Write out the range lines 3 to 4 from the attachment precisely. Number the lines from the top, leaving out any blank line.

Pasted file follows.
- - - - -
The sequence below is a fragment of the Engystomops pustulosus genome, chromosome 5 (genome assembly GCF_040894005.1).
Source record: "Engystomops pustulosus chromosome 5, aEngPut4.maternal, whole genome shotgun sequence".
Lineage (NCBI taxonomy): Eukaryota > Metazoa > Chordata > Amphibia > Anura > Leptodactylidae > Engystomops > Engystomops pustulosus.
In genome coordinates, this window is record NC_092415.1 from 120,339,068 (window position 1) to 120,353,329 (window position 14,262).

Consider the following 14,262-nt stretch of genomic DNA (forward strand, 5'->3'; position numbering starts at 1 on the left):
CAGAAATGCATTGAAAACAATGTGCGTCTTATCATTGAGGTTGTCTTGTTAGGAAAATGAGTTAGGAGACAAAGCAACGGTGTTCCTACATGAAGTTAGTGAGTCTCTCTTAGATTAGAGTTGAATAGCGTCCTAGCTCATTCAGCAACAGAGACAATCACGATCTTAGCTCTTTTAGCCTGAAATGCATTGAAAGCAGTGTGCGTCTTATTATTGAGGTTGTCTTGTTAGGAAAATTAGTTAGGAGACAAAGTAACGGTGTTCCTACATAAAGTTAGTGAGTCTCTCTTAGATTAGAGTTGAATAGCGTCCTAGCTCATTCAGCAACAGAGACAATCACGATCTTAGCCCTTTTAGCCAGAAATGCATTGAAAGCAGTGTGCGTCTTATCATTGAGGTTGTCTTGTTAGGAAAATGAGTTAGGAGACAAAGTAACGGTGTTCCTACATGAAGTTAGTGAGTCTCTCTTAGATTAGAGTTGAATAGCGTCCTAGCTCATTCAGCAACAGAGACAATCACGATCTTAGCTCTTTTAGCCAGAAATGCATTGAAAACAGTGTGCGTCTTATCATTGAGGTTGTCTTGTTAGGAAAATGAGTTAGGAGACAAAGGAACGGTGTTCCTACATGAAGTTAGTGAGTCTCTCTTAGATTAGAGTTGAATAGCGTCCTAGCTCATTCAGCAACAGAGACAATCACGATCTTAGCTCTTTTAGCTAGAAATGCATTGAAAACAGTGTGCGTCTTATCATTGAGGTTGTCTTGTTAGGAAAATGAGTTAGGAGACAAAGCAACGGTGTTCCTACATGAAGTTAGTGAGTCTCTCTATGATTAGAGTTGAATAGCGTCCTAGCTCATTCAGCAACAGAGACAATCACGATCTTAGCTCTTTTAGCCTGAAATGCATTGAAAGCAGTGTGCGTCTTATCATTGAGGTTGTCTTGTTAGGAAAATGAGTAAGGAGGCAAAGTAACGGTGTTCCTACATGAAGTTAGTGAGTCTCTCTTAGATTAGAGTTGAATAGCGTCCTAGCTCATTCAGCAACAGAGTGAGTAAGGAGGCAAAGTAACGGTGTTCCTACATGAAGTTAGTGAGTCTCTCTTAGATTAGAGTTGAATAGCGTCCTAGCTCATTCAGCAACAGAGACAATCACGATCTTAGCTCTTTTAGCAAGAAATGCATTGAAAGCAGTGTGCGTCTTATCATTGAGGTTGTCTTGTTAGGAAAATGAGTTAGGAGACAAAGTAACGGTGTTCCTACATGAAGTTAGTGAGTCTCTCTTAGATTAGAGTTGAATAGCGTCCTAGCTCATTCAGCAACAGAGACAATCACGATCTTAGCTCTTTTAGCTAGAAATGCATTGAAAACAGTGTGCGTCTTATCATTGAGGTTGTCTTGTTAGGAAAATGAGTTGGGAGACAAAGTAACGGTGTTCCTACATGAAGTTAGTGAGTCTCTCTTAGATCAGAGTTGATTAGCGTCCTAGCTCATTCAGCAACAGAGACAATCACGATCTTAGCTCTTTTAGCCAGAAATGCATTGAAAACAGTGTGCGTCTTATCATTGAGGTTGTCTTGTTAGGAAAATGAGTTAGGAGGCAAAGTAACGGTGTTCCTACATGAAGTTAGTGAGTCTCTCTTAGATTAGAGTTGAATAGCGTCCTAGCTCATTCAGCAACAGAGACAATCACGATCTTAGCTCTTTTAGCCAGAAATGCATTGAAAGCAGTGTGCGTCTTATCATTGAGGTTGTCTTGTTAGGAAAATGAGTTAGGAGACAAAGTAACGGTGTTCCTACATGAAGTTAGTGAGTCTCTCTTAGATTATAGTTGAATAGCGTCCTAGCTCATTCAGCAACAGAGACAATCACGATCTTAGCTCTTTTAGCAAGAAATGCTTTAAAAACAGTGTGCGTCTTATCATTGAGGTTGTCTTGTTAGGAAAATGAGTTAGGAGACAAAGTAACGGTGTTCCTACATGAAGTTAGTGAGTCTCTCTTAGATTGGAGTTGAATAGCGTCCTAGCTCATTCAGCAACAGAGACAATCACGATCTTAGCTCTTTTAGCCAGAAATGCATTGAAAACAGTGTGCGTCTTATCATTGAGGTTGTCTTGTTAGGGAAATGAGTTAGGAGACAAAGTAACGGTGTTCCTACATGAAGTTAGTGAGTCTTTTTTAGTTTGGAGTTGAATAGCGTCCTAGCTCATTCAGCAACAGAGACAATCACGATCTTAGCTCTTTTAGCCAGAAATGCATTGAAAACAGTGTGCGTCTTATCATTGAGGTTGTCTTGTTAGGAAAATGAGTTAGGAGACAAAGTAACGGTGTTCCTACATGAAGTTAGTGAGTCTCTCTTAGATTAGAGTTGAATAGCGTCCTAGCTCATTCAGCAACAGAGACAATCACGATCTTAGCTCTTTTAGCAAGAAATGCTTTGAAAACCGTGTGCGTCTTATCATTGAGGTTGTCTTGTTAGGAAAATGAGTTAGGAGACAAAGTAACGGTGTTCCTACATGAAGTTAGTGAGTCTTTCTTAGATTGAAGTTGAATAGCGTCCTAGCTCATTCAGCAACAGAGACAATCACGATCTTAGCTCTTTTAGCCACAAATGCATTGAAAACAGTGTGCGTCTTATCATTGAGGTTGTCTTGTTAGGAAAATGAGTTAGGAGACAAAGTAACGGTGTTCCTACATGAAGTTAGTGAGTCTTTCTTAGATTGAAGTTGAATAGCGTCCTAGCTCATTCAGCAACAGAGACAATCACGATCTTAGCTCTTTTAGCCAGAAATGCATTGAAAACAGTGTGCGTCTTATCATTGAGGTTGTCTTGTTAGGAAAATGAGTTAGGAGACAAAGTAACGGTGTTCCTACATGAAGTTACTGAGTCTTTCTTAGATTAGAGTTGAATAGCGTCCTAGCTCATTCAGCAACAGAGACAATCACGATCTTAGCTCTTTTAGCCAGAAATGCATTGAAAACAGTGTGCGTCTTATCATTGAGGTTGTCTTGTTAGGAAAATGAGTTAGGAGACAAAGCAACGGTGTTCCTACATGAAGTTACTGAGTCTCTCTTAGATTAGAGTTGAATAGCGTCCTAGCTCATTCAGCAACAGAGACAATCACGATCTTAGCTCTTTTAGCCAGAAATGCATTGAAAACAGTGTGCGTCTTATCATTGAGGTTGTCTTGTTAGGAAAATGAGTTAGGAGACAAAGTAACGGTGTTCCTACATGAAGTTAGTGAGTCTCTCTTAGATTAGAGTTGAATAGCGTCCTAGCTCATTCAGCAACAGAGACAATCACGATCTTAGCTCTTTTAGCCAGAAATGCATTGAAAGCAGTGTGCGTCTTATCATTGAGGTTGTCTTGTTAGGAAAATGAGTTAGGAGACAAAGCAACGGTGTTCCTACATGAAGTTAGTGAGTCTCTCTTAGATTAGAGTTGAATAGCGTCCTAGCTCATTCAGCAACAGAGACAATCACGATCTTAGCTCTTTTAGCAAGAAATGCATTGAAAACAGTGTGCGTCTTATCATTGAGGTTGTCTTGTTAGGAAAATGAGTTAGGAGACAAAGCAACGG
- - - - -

Lineage (NCBI taxonomy): Eukaryota > Metazoa > Chordata > Amphibia > Anura > Leptodactylidae > Engystomops > Engystomops pustulosus.
In genome coordinates, this window is record NC_092415.1 from 120,339,068 (window position 1) to 120,353,329 (window position 14,262).